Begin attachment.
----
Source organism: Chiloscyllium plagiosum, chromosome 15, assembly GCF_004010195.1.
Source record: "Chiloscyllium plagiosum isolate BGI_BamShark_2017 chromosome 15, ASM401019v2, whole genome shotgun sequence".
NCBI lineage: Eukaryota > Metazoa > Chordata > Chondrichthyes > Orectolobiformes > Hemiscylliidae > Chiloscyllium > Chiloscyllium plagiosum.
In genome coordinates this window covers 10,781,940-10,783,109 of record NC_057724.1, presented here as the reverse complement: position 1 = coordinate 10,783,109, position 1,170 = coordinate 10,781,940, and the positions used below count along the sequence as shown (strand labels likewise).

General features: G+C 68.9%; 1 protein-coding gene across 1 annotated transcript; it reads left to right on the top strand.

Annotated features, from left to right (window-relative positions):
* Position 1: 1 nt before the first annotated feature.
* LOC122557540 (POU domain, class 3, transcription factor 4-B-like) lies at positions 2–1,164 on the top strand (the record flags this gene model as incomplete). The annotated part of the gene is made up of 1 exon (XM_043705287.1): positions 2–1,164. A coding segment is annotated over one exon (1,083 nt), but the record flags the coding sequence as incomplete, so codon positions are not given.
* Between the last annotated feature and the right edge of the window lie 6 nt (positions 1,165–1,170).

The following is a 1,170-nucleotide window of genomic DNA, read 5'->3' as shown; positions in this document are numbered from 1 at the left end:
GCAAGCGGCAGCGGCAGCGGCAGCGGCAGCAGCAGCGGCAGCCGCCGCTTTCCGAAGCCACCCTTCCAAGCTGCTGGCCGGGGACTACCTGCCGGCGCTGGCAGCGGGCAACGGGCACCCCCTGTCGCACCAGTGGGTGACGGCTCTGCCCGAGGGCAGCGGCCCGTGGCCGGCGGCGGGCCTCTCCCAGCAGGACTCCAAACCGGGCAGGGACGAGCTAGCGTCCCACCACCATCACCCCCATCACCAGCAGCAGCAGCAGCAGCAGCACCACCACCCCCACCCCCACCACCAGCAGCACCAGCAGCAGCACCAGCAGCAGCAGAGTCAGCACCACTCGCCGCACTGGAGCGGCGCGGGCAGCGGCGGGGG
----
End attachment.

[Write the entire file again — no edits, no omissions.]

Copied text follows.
Source organism: Chiloscyllium plagiosum, chromosome 15, assembly GCF_004010195.1.
Source record: "Chiloscyllium plagiosum isolate BGI_BamShark_2017 chromosome 15, ASM401019v2, whole genome shotgun sequence".
NCBI lineage: Eukaryota > Metazoa > Chordata > Chondrichthyes > Orectolobiformes > Hemiscylliidae > Chiloscyllium > Chiloscyllium plagiosum.
In genome coordinates this window covers 10,781,940-10,783,109 of record NC_057724.1, presented here as the reverse complement: position 1 = coordinate 10,783,109, position 1,170 = coordinate 10,781,940, and the positions used below count along the sequence as shown (strand labels likewise).

General features: G+C 68.9%; 1 protein-coding gene across 1 annotated transcript; it reads left to right on the top strand.

Annotated features, from left to right (window-relative positions):
* Position 1: 1 nt before the first annotated feature.
* LOC122557540 (POU domain, class 3, transcription factor 4-B-like) lies at positions 2–1,164 on the top strand (the record flags this gene model as incomplete). The annotated part of the gene is made up of 1 exon (XM_043705287.1): positions 2–1,164. A coding segment is annotated over one exon (1,083 nt), but the record flags the coding sequence as incomplete, so codon positions are not given.
* Between the last annotated feature and the right edge of the window lie 6 nt (positions 1,165–1,170).

The following is a 1,170-nucleotide window of genomic DNA, read 5'->3' as shown; positions in this document are numbered from 1 at the left end:
GCAAGCGGCAGCGGCAGCGGCAGCGGCAGCAGCAGCGGCAGCCGCCGCTTTCCGAAGCCACCCTTCCAAGCTGCTGGCCGGGGACTACCTGCCGGCGCTGGCAGCGGGCAACGGGCACCCCCTGTCGCACCAGTGGGTGACGGCTCTGCCCGAGGGCAGCGGCCCGTGGCCGGCGGCGGGCCTCTCCCAGCAGGACTCCAAACCGGGCAGGGACGAGCTAGCGTCCCACCACCATCACCCCCATCACCAGCAGCAGCAGCAGCAGCAGCACCACCACCCCCACCCCCACCACCAGCAGCACCAGCAGCAGCACCAGCAGCAGCAGAGTCAGCACCACTCGCCGCACTGGAGCGGCGCGGGCAGCGGCGGGGG